Whereas, ownership by the VA will ensure that potential environmental cleanup liabilities regarding the Site 2 landfill, and any other portion of the federal property, will be borne by the VA (unless retained by the Navy) regardless of the land uses;

Whereas, the wildlife refuge vision is compatible with, and complementary to, proposed plans for a VA clinic and columbarium;

Now be it therefore resolved:

          The City Council of the City of Alameda re-affirms our commitment to and support for the creation of a wildlife conservation area known as the Alameda Wildlife Refuge at Alameda Point;

          And be it further resolved that the adjacent waters of the Alameda Point Channel, and Breakwater Island, are to be included in the management plan for the refuge;

          And be it further resolved that the City Council of the City of Alameda will support the zoning of the wildlife refuge property as “Open Space with a Refuge Overlay,” or similar conservation zoning designation, to promote the protection and implementation of the values and goals recited in this resolution.

Burrowing owl on refuge.
Burrowing owl on refuge.

Author: richard94501

My blog is Alameda Point Environmental Report covering environmental issues from wildlife to cleanup at the former Navy base in Alameda now called Alameda Point. Articles on my blog are frequently printed in the Alameda Sun newspaper. I also host a Twitter site and a Flickr photo site. I hope you find my stories and photos of interest. Richard Bangert Alameda, California

4 thoughts on “Zone the wildlife refuge “Open Space””

  1. Totally in sympathy with supporting the refuge, but would like some clarifications:
    1)What reason has been given for the change in boundary?
    2)What difference is it likely to make in the use of the property?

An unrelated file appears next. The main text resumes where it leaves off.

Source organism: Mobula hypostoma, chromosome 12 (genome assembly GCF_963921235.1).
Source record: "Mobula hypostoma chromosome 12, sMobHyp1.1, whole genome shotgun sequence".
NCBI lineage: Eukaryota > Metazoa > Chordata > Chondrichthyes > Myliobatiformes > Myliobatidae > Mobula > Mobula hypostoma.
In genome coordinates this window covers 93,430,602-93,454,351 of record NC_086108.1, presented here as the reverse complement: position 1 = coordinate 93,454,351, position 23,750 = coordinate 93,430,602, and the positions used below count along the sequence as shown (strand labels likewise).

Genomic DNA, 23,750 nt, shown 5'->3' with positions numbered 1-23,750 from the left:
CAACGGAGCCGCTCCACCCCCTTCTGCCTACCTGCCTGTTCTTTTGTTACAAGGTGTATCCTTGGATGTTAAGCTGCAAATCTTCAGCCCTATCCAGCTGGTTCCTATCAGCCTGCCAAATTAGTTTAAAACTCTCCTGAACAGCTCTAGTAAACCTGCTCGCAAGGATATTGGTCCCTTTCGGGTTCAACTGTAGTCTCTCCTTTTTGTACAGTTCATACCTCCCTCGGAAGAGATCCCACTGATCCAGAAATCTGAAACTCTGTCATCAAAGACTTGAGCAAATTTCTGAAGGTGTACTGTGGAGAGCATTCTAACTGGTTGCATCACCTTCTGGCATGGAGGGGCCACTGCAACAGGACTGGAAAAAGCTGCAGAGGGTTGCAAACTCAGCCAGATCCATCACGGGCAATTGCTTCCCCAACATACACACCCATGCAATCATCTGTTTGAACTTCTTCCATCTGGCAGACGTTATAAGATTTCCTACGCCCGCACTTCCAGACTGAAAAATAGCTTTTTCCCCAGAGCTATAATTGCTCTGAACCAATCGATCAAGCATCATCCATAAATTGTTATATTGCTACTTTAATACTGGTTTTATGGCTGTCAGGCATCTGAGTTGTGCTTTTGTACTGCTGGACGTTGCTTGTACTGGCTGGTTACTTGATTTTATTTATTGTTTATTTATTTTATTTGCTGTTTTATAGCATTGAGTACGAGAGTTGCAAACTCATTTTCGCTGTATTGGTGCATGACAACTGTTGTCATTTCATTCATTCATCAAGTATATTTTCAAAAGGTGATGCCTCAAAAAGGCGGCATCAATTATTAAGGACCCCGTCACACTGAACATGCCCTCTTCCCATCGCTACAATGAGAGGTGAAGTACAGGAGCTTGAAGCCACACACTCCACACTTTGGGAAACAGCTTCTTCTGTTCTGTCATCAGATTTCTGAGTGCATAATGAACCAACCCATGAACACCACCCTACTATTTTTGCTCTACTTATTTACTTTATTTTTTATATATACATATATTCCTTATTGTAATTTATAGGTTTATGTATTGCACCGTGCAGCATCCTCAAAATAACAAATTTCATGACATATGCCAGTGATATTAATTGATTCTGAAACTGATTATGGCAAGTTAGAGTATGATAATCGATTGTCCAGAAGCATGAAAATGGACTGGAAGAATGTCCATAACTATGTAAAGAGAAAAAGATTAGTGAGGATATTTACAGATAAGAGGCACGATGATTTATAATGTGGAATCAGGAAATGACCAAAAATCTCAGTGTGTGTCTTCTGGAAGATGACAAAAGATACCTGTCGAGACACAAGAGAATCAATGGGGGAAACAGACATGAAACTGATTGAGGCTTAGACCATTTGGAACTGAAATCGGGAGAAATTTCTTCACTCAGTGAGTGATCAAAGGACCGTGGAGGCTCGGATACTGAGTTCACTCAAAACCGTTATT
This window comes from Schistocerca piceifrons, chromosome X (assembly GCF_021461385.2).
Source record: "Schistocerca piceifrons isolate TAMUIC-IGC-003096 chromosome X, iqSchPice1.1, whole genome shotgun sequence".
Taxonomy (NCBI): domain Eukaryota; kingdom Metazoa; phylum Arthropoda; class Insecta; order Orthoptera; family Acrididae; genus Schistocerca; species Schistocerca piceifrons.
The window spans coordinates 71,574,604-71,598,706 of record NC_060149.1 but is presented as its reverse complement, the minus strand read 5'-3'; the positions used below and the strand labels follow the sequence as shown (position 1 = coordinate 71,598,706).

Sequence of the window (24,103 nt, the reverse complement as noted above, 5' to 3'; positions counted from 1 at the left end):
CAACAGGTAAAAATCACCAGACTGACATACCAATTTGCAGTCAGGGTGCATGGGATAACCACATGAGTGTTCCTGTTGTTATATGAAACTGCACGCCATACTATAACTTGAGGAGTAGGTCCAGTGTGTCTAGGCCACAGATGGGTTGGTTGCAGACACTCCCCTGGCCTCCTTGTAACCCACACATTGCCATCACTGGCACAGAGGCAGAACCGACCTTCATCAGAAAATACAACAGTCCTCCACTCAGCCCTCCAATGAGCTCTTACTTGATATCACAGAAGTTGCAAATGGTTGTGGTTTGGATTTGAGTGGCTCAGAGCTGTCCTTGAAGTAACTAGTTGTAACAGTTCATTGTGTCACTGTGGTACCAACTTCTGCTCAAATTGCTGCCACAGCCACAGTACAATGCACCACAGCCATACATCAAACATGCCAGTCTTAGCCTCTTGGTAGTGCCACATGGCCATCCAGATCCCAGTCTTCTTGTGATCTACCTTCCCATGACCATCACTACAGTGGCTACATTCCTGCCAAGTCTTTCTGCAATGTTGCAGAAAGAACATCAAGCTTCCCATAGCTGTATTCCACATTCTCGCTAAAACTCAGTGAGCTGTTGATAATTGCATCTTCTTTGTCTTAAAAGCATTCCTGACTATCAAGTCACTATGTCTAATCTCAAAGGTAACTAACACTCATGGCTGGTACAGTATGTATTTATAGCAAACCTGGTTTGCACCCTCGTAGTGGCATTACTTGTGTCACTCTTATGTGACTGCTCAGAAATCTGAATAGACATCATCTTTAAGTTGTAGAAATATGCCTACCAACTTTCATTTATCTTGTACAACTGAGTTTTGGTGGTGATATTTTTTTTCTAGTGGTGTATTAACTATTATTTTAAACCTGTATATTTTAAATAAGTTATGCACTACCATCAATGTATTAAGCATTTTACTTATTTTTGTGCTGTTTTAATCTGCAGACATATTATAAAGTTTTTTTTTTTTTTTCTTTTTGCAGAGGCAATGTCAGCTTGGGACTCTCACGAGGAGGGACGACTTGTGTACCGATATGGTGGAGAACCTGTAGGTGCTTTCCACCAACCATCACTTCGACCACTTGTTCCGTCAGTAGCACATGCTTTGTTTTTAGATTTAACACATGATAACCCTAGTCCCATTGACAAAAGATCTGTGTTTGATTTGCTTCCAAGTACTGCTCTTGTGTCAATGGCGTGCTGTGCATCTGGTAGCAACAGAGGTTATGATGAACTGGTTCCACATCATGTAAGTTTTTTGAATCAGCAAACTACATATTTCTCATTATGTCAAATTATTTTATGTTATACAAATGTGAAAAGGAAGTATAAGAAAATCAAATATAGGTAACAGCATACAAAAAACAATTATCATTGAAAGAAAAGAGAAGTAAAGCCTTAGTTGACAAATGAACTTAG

3)Who owns the property now?
    4)Does the City have the right to “zone” federal property?

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    1. 1) The boundary was changed to move the clinic building and part of the columbarium farther away from the least tern nesting site. Proximity to the tern nesting site was facing opposition from the Audubon Society, and was not likely to have been approved by the US Fish & Wildlife Service.

      2) The main difference in land use impacts will be the reduction in land available for active park use in the Northwest Territories, when and if money becomes available for the park district to create a regional park. The city will be giving up about 70 acres.

      3) The property is currently owned by the Navy.

      4) Yes. The city has zoned federal property in the past. The base is currently zoned “Industrial – Government.” The federal property on McKay Avenue (part of which has become controversial of late) has always been zoned by the city.

      The zoning, however, would not be binding on the federal government. The main benefit of the city zoning federal property is for adjacent or nearby land owners to know what to expect.

      With regard to the wildlife refuge, zoning it open space or wildlife refuge would take on symbolic importance because of the community reuse planning effort that pre-dated the VA’s interest in the property, and which stipulated that a wildlife refuge would be created. Since the VA’s acquisition of the property was only for their 110-acre project, their stewardship of the 511 acres they don’t need is discretionary. Maintaining the “refuge” zoning would be a major step in reaching full wildlife refuge status.